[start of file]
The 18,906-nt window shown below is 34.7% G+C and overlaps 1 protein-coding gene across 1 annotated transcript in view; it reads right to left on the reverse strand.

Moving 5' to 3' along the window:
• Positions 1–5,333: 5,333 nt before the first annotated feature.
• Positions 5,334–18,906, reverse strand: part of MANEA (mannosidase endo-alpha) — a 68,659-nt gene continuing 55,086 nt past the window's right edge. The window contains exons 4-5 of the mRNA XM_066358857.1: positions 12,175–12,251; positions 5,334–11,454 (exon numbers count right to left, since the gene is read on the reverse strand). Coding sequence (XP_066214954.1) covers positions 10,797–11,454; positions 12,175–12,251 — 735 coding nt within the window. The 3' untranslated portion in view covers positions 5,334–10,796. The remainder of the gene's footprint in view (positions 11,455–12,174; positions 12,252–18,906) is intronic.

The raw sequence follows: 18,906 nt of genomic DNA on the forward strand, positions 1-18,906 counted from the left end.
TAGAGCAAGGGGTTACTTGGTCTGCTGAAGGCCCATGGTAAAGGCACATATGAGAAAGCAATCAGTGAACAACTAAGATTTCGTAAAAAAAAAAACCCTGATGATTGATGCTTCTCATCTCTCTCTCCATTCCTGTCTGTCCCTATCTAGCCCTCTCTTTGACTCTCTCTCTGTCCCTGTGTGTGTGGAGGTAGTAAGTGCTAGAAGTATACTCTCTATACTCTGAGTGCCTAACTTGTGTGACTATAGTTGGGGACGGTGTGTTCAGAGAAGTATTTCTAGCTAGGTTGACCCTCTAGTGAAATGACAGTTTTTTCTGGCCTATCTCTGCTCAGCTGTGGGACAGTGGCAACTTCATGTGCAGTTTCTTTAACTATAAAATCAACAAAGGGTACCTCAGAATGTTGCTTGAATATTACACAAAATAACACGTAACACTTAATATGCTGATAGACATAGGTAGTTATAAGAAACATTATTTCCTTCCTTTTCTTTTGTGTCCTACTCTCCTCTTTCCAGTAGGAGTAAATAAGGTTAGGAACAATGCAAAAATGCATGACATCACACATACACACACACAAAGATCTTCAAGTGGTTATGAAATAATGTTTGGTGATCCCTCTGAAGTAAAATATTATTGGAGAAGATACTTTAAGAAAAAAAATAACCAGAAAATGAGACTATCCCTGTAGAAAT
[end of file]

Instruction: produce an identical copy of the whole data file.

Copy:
The 18,906-nt window shown below is 34.7% G+C and overlaps 1 protein-coding gene across 1 annotated transcript in view; it reads right to left on the reverse strand.

Moving 5' to 3' along the window:
• Positions 1–5,333: 5,333 nt before the first annotated feature.
• Positions 5,334–18,906, reverse strand: part of MANEA (mannosidase endo-alpha) — a 68,659-nt gene continuing 55,086 nt past the window's right edge. The window contains exons 4-5 of the mRNA XM_066358857.1: positions 12,175–12,251; positions 5,334–11,454 (exon numbers count right to left, since the gene is read on the reverse strand). Coding sequence (XP_066214954.1) covers positions 10,797–11,454; positions 12,175–12,251 — 735 coding nt within the window. The 3' untranslated portion in view covers positions 5,334–10,796. The remainder of the gene's footprint in view (positions 11,455–12,174; positions 12,252–18,906) is intronic.

The raw sequence follows: 18,906 nt of genomic DNA on the forward strand, positions 1-18,906 counted from the left end.
TAGAGCAAGGGGTTACTTGGTCTGCTGAAGGCCCATGGTAAAGGCACATATGAGAAAGCAATCAGTGAACAACTAAGATTTCGTAAAAAAAAAAACCCTGATGATTGATGCTTCTCATCTCTCTCTCCATTCCTGTCTGTCCCTATCTAGCCCTCTCTTTGACTCTCTCTCTGTCCCTGTGTGTGTGGAGGTAGTAAGTGCTAGAAGTATACTCTCTATACTCTGAGTGCCTAACTTGTGTGACTATAGTTGGGGACGGTGTGTTCAGAGAAGTATTTCTAGCTAGGTTGACCCTCTAGTGAAATGACAGTTTTTTCTGGCCTATCTCTGCTCAGCTGTGGGACAGTGGCAACTTCATGTGCAGTTTCTTTAACTATAAAATCAACAAAGGGTACCTCAGAATGTTGCTTGAATATTACACAAAATAACACGTAACACTTAATATGCTGATAGACATAGGTAGTTATAAGAAACATTATTTCCTTCCTTTTCTTTTGTGTCCTACTCTCCTCTTTCCAGTAGGAGTAAATAAGGTTAGGAACAATGCAAAAATGCATGACATCACACATACACACACACAAAGATCTTCAAGTGGTTATGAAATAATGTTTGGTGATCCCTCTGAAGTAAAATATTATTGGAGAAGATACTTTAAGAAAAAAAATAACCAGAAAATGAGACTATCCCTGTAGAAAT